via SiT - Adam Curry's Weblog : Mobile Data Mind Bomb
I'm not crazy about the name, but the Mine is the nerds answer to Apple's iPod. Check it out though, this baby is designed to be portable storage! It helps you collect, organize and tansport up to 10 Gigabytes of data. It has special functions for your most used data, like being able to play mp3's to any audio system, showing picture slideshows on any tv set and, get this, it can email files and act as a standalone fileserver via dialup or ethernet.
As David says, Adam thinks differently. I've also long held the belief that it is your data and set-up that's important and I am critical of developments like Strathclyde's Millennium Student Project which concentrates putting a standardised laptop in (selected) students' hands. As an iBook user I am suspicious of attempts to standardise on platforms and applications - which invariably means PCs and MS Office. I would readily embrace a device that would allow me to conveniently carry around my data/setup into lecture theatres, labs, etc., without the need to lug around the iBook - although it is a nice compact and reasonably light device. But, I would require it to interwork with Macs, PC, and Un*x systems. A tall order for what is in effect a portable filestore.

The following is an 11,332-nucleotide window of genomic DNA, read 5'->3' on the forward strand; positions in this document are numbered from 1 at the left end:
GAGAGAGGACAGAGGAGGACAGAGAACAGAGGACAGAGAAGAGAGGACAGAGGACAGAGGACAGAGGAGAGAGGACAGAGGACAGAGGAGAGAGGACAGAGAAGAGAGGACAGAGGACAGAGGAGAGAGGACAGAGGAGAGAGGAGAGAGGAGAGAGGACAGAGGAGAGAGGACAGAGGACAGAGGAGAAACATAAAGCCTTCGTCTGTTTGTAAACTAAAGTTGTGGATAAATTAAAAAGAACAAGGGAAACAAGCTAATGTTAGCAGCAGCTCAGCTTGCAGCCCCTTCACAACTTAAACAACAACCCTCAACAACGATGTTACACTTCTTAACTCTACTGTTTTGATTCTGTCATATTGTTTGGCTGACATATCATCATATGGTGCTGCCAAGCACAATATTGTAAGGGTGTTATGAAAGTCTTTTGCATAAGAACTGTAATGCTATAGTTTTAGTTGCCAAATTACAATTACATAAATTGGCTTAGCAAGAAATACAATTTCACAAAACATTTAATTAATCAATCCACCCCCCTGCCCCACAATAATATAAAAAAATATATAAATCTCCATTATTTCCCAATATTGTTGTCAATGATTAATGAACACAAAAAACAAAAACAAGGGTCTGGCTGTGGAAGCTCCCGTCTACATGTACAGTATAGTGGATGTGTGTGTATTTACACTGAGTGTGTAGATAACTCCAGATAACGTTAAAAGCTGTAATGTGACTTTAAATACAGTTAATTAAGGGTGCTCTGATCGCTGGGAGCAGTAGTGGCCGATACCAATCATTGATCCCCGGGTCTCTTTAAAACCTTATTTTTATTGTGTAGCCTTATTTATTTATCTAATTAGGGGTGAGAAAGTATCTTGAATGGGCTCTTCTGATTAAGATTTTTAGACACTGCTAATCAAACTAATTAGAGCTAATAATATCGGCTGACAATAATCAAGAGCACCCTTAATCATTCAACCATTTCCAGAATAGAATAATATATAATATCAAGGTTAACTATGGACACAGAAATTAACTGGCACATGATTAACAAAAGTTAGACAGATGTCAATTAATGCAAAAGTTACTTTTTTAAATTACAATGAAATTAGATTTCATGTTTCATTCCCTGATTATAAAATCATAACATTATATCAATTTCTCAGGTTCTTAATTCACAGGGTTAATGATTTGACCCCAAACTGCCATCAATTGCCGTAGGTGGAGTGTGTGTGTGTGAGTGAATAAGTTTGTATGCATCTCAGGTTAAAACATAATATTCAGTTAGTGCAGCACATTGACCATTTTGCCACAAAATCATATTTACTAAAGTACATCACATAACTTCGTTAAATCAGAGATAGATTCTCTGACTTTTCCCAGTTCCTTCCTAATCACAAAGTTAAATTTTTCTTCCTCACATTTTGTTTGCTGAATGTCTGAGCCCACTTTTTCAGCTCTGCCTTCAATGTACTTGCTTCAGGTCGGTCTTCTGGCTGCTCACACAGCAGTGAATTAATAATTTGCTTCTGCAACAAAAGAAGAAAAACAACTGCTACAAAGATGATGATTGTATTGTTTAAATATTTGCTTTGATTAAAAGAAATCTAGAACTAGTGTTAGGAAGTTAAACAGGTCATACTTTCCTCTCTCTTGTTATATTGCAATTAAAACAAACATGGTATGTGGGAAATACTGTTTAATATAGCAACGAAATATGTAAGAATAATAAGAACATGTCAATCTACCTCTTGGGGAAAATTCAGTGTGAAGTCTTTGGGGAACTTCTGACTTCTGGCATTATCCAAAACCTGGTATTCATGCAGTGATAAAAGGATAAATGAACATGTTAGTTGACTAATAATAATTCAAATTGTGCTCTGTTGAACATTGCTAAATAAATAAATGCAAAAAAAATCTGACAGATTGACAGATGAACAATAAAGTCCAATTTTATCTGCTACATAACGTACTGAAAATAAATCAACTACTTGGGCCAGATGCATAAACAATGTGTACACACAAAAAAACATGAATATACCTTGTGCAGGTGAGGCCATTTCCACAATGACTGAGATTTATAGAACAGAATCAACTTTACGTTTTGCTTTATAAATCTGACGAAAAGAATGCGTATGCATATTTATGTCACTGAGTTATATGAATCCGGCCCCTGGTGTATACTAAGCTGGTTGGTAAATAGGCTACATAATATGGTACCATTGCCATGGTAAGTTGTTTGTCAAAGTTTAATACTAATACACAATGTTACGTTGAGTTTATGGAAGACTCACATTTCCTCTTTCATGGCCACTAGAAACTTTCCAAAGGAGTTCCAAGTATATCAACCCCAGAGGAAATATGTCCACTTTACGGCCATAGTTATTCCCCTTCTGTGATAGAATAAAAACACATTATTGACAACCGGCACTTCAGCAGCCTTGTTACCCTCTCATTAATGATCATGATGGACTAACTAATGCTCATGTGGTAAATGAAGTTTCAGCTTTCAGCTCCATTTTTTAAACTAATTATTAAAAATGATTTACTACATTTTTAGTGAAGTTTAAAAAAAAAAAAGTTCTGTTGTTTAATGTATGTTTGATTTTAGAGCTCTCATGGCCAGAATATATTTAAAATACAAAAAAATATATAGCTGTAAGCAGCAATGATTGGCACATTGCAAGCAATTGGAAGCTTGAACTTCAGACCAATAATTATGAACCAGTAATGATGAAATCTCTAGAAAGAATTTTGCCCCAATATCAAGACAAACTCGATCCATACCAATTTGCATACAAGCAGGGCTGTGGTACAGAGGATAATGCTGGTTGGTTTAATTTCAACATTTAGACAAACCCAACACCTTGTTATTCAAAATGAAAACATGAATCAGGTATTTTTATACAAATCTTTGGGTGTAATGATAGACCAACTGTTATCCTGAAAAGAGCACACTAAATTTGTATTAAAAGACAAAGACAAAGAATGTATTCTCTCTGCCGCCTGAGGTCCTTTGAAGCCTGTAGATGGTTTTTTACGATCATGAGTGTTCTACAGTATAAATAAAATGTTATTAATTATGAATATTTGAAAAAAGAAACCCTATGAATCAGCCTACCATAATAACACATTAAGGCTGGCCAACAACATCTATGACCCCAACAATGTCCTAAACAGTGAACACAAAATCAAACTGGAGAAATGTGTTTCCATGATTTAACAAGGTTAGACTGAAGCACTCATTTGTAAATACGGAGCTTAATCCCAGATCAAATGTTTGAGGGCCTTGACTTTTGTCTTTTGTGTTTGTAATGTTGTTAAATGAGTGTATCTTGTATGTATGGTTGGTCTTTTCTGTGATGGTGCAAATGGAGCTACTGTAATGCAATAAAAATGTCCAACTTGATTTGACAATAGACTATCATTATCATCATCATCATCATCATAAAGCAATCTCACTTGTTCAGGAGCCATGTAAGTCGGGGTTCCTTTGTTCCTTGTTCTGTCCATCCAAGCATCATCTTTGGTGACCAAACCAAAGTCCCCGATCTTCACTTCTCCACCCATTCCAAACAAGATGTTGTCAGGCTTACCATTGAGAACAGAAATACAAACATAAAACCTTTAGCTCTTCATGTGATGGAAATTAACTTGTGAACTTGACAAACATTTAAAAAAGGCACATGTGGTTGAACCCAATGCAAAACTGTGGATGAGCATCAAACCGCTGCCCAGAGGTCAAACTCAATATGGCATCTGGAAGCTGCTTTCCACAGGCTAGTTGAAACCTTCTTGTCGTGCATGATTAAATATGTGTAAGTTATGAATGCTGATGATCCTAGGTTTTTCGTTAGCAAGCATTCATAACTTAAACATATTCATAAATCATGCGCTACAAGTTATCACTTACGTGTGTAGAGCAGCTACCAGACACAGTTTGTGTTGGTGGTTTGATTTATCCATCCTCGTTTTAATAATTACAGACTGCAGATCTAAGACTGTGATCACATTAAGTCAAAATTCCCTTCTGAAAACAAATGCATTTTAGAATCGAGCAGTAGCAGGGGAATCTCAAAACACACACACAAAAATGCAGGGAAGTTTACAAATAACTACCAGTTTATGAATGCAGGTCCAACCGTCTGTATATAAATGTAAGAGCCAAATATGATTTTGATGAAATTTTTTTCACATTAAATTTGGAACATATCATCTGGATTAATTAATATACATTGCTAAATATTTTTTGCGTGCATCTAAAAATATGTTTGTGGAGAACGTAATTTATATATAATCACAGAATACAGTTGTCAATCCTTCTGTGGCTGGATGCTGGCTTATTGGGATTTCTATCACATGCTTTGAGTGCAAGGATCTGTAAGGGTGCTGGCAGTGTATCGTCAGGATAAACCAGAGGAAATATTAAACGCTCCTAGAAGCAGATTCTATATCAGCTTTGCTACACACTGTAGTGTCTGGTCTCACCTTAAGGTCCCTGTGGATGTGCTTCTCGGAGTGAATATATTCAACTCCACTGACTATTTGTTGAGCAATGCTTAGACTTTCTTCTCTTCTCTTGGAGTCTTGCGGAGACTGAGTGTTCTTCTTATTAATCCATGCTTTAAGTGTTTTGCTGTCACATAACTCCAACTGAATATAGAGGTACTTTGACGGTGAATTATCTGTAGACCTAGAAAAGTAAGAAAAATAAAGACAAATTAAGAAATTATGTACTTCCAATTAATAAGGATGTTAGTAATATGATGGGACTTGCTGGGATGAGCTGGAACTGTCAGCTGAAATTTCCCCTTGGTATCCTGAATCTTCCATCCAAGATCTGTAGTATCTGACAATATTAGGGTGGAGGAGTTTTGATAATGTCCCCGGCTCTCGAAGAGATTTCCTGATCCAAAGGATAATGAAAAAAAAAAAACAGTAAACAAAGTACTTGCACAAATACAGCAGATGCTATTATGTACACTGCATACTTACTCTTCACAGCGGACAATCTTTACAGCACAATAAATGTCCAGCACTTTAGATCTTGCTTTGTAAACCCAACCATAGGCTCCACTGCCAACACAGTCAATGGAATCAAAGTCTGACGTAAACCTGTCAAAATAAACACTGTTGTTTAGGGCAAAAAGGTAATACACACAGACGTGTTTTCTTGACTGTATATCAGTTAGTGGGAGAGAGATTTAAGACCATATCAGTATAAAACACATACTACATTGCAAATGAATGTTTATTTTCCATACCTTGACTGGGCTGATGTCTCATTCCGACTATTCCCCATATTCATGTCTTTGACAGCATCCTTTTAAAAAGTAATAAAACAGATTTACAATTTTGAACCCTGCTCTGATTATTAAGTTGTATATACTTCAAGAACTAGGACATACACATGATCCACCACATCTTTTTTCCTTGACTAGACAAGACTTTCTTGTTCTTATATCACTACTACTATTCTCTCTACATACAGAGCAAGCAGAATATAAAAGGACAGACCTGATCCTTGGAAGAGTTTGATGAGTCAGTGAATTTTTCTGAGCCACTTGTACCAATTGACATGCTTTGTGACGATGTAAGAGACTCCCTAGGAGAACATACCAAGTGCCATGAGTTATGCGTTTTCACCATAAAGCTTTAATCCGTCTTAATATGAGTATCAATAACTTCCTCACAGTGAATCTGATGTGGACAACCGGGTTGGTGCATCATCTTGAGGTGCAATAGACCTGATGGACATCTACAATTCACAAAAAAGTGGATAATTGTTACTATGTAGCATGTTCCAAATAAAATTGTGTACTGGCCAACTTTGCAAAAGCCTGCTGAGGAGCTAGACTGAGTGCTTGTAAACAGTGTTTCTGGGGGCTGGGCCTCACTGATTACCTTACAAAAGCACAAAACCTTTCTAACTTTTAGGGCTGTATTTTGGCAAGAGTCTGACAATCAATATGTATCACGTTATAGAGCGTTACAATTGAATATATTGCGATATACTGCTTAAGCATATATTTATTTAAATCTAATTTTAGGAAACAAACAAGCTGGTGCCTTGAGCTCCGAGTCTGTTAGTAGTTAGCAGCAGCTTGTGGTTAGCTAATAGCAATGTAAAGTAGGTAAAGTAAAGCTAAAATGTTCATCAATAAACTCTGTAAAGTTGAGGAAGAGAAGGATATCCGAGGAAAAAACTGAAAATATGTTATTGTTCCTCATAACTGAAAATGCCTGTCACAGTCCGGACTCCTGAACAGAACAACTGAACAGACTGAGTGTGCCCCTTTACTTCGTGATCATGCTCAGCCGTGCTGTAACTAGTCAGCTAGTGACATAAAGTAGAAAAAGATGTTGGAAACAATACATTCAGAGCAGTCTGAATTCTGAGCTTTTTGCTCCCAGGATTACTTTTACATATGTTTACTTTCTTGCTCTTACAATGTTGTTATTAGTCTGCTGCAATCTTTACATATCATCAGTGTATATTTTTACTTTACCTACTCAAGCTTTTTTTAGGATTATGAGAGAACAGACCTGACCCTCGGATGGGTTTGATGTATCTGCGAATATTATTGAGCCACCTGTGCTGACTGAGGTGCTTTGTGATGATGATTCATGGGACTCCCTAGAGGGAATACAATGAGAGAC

Eureka! It think doesn't matter what the native filesystem is for such a device. if it has a built in web server and/or WebDAV then surely it could be used for any platform and not just Windows as [the] mine is. Ooh! I bet you Apple will come out with a product like this in the future. Let's speculate on possible names - iFile, iServe, iGather, iStore, iFetch, iNote - its a shame that most/all of these names are in use already! But not this. I hereby lay claim to be the first user of the term iJotter!! Wonder how long it will be before it registers on Google's radar.